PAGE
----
According to the land register of 1669, Stenberg was crown land. The property was devolved upon the bailiff’s farm, Lae, in Toten. There is an ancient field on the property, and, in connection with it, a deserted field marked by piles of cleared stones. These indicate that farming here predates the Black Death.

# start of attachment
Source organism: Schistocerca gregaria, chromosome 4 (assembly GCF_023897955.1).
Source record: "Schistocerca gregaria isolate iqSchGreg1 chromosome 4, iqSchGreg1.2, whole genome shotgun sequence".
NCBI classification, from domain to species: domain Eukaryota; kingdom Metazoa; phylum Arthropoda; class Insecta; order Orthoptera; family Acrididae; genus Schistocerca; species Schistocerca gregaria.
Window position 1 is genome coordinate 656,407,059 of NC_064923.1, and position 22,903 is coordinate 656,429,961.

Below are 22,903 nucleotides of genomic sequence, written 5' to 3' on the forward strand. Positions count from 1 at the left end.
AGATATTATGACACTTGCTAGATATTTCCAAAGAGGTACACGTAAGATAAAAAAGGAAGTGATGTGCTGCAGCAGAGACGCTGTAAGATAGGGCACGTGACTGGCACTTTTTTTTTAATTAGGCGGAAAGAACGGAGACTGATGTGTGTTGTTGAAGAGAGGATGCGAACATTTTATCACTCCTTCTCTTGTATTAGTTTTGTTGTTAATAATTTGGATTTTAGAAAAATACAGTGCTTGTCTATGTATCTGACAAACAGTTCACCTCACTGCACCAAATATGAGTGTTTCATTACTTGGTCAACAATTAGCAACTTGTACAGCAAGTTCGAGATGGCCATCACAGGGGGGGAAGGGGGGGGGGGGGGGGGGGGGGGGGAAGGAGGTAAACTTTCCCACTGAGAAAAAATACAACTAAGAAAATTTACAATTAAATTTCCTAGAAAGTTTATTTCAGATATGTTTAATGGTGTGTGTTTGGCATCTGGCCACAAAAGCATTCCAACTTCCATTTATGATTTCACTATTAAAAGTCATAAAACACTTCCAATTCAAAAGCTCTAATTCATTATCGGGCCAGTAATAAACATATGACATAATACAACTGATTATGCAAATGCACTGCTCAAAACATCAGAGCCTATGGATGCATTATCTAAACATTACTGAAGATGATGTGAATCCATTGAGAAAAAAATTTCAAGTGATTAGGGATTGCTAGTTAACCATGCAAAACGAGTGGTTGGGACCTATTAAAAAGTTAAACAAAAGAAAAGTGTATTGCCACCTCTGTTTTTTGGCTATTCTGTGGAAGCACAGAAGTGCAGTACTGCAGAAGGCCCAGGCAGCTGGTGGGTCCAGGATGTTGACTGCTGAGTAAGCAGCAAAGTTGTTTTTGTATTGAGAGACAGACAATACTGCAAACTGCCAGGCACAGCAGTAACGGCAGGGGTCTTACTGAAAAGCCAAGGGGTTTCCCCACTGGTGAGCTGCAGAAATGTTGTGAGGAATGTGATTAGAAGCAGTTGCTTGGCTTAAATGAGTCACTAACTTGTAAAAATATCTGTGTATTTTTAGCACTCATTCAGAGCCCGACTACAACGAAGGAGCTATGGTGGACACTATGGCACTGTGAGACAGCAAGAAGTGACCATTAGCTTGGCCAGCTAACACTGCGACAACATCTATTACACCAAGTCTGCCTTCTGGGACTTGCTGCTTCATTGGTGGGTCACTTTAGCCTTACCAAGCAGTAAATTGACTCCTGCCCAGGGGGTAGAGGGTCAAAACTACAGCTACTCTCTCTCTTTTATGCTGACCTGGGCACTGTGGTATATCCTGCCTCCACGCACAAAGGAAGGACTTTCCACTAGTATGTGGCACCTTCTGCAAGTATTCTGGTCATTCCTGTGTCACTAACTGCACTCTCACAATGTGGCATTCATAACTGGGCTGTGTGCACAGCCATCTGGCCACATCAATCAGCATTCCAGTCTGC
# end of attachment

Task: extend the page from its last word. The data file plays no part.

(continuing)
Stenberg was sold by the crown in 1669. In 1731, it was bought by county judge Christian Sommerfeldt from Sukkestad. Subsequent interest in Stenberg was probably related to its resources of pasture. Its central location can also have contributed to the choice of the county governor, Fredrik Sommerfeldt, to develop the property as his residence and farm. The article focuses on the development of Stenberg as the private farm of a state official, a rather atypical Toten farm. Emphasis is placed on the hundred years during which county judge, county governor and Member of Parliament, Lauritz Weidemann and his family were owners. A line is drawn from the Middle Ages, through the 18th and 19th centuries to the making of the preservation order on the farm in 1923 and the preconditions for an authentic museum farm from 1934. The design of the farm courtyard and the park are a mirror of the county official’s social aspirations. The combined cattle shed and barn from 1836 and the use of the farm as an official residence are also affected by changes in Norwegian land use, a process which began in Toten in the 17th century based on commercial corn cultivation. The later period of major change in land use around 1850 is also reflected. Stenberg is not a large farm, but in common with most farms in Norway it gave room to cottars. Sommerfeldt drew up Toten’s first known cottar contract in 1747.